Al-Sadr: Iraq Vote Legitimized Occupation

A radical anti-American cleric says he will stay away from Iraqi politics as long as U.S. troops remain, and he condemned senior Shiite leaders and the government for embracing this year's elections that "legitimized the occupation."

In a rare interview with a Western news organization, Muqtada al-Sadr (search) also criticized the desecration of the Quran by interrogators and guards at the U.S. prison camp in Guantanamo Bay (search), Cuba, telling The Associated Press their action was criminal.

"God willing, whenever the tyranny's blows increase in frequency, our own courage and strength increase, too," Muqtada told the AP late Sunday as he sat on a cushion in his home in this holy city south of Baghdad. "Islam has lost nothing from this crime."

Al-Sadr indirectly criticized Iraq's top Shiite cleric, Grand Ayatollah Ali al-Sistani (search), for promoting the process that led to the formation of the country's Shiite-led government.

Al-Sistani was the driving force behind Prime Minister Ibrahim al-Jaafari's government and the man whose endorsement of the electoral process led Shiites to vote in droves in Iraq's historic balloting on Jan. 30.

Al-Sadr said al-Sistani's appeal presented voting as an act of "political resistance" against the U.S. presence in Iraq, but it in fact legitimized the occupation.

"In reality, the electoral process was designed to legitimize the occupation, rather than ridding the country of the occupation," al-Sadr said.

The United States formally ended its occupation of Iraq a year ago, but it still has nearly 140,000 troops in the country, giving Washington a big say over policy.

Al-Sadr followers have in the past voiced contempt for Iraq's senior Shiite clerics, including al-Sistani, for their perceived tolerance of the U.S. presence in Iraq. They have, however, refrained from making such attacks in recent months.

Al-Sadr's criticism of the Iranian-born al-Sistani also seemed to contradict recent efforts to improve relations with rival Shiite bodies and politicians from Iraq's various ethnic and religious groups.

A populist leader who burst onto Iraq's political scene after the 2003 ouster of Saddam Hussein, al-Sadr has been holed up at home since last fall. Scores of people stood in line outside the modest two-story house in the upscale al-Hanana neighborhood, with security guards searching them under a tent.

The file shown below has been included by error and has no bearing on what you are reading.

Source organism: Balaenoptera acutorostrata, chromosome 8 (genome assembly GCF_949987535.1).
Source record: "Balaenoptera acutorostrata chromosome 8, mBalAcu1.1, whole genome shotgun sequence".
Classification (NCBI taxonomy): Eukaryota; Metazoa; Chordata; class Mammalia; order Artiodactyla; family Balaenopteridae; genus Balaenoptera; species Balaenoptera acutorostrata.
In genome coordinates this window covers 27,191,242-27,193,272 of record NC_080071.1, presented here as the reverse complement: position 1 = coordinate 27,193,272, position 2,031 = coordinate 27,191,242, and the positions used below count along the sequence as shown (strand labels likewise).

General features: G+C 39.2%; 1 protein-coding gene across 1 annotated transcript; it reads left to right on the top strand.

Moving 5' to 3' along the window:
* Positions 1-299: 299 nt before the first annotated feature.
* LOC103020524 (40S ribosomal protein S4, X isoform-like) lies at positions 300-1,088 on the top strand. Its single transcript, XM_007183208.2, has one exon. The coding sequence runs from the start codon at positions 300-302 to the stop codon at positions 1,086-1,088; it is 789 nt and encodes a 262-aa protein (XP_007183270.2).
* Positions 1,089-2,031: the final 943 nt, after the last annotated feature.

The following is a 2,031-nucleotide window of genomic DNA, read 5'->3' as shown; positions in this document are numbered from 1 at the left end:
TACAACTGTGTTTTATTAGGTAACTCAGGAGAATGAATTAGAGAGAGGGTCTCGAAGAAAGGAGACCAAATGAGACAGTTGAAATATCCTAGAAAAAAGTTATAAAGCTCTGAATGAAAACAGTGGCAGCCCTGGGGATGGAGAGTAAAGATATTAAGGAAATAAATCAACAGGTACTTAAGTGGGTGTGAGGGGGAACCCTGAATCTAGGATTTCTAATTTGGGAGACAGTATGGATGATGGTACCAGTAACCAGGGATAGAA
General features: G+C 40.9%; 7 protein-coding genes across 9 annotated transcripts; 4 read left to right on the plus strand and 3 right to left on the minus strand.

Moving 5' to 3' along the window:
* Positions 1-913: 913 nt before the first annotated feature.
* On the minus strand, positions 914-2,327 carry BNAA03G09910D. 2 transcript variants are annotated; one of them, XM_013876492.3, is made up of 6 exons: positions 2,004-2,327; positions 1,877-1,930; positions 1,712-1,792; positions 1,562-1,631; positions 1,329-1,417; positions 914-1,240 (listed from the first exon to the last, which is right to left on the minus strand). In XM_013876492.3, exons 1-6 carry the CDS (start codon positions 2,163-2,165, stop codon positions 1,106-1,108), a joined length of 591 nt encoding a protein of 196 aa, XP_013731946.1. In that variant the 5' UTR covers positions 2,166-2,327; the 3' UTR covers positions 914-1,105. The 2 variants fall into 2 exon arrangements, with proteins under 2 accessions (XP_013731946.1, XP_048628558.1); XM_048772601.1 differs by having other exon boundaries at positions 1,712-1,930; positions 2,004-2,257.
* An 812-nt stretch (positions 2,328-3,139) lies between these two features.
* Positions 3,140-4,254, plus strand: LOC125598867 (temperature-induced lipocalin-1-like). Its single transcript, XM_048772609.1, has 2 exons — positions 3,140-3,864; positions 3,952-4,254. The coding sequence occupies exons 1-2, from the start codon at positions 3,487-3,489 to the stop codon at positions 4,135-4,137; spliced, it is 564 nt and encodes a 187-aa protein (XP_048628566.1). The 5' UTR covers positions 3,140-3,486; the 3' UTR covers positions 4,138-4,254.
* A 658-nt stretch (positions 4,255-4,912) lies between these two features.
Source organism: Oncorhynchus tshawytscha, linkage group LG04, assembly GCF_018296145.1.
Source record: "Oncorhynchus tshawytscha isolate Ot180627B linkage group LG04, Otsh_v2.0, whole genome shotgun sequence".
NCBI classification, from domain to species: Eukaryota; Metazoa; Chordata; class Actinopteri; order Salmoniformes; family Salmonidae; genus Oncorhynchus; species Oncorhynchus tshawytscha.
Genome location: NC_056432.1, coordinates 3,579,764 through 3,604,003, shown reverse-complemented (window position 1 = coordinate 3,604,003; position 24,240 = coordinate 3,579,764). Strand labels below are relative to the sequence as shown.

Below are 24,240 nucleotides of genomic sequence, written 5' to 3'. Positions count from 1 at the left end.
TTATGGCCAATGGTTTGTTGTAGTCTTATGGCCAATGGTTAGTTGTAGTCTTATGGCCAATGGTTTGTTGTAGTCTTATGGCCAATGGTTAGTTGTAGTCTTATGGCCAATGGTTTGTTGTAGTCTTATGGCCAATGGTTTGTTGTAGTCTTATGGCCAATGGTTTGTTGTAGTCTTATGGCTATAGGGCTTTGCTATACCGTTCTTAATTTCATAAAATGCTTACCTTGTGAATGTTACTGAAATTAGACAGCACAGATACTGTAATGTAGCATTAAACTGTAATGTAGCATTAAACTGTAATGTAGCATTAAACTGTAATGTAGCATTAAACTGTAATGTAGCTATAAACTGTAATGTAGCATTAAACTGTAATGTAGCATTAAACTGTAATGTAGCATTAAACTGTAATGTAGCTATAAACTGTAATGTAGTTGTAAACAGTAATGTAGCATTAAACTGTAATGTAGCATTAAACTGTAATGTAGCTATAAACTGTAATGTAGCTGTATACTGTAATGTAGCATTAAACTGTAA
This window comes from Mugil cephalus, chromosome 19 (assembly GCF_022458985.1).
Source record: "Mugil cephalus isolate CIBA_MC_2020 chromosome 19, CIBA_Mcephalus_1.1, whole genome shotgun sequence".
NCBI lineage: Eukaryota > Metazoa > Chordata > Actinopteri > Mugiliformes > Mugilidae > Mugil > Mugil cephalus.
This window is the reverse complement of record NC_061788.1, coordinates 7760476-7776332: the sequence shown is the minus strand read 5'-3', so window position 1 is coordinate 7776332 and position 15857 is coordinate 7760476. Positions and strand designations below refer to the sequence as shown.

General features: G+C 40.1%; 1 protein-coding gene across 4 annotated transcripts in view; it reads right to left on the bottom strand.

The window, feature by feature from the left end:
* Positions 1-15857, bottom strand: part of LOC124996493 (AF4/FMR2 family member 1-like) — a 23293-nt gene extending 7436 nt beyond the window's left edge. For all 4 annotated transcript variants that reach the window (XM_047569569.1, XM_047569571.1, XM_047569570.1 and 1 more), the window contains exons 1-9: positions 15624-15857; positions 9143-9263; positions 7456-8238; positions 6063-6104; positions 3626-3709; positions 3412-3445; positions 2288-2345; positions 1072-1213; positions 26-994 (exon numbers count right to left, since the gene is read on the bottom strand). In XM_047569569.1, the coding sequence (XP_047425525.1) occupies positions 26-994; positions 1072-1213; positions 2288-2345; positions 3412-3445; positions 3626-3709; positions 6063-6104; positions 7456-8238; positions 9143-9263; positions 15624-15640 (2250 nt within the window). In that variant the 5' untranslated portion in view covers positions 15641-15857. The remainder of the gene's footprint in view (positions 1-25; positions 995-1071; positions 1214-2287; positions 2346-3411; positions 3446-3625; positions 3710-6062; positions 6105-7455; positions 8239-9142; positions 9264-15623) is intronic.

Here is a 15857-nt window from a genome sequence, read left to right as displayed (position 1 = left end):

The fiery al-Sadr, a black turbaned seminary student in his early 30s, vanished from public view following street battles between his militia — the Imam al-Mahdi Army — and U.S. forces in Baghdad and elsewhere across central and southern Iraq. His followers rose up twice against U.S. troops last year, and a number of Americans died in those battles.

His influence extends far beyond Najaf and has his main power base 100 miles north in Baghdad's Sadr city — a sprawling neighborhood home to some 2.5 million Shiites and named for Muqtada's father, Ayatollah Mohammed Sadiq al-Sadr, who was killed in 1999 by suspected agents of Saddam.

Although al-Sadr claims to distance himself from politics, his supporters ran in the January elections as independents or members of electoral alliances. There are believed to be at least 20 "Sadrist" deputies in the 275-member parliament. About half, however, owe allegiance to the memory and teachings of the father, not the son.

Al-Sadr said in the interview he would continue to personally stay away from politics while there are foreign troops in Iraq.

"As long as the occupier is here, I will not interfere in the political process," he said. "I would like to condemn and denounce the last Iraqi government's decision to legalize the occupation. Legalizing the occupation is rejected from any angle."

Anyone who sees himself capable of bringing about political reform should go ahead and try, he added, "but my belief is that the occupiers won't allow him."

He did not say what reforms he was talking about, but he complained later in the interview that al-Jaafari's government was not doing enough to develop Iraq's impoverished south, where many al-Sadr supporters live.

"I call on authorities to spend Iraqi money on Iraqis and serve the interests of Iraq's people ... not on America's interests in Iraq," he said, warning that "for every action there's a reaction."

Al-Sadr said he preferred to see an Islamist constitution adopted in Iraq, but he believed the decision should be left to the Iraqi people.

"I will not interfere, whether it's Islamic or non-Islamic, but I personally prefer it to be Islamic. It is up to the Iraqi people to decide about their constitution," he said.

Parliament has until Aug. 15 to draft a new constitution that will be put to a vote in a referendum two months later. If adopted, it will provide the basis for this year's second general election, scheduled for December.

There is an outstanding arrest warrant for al-Sadr over his alleged role in the murder of a rival cleric in Najaf two years ago. U.S. diplomats and military officials have said in private conversation that they do not mind al-Sadr's return to politics — as long as he stays away from violence.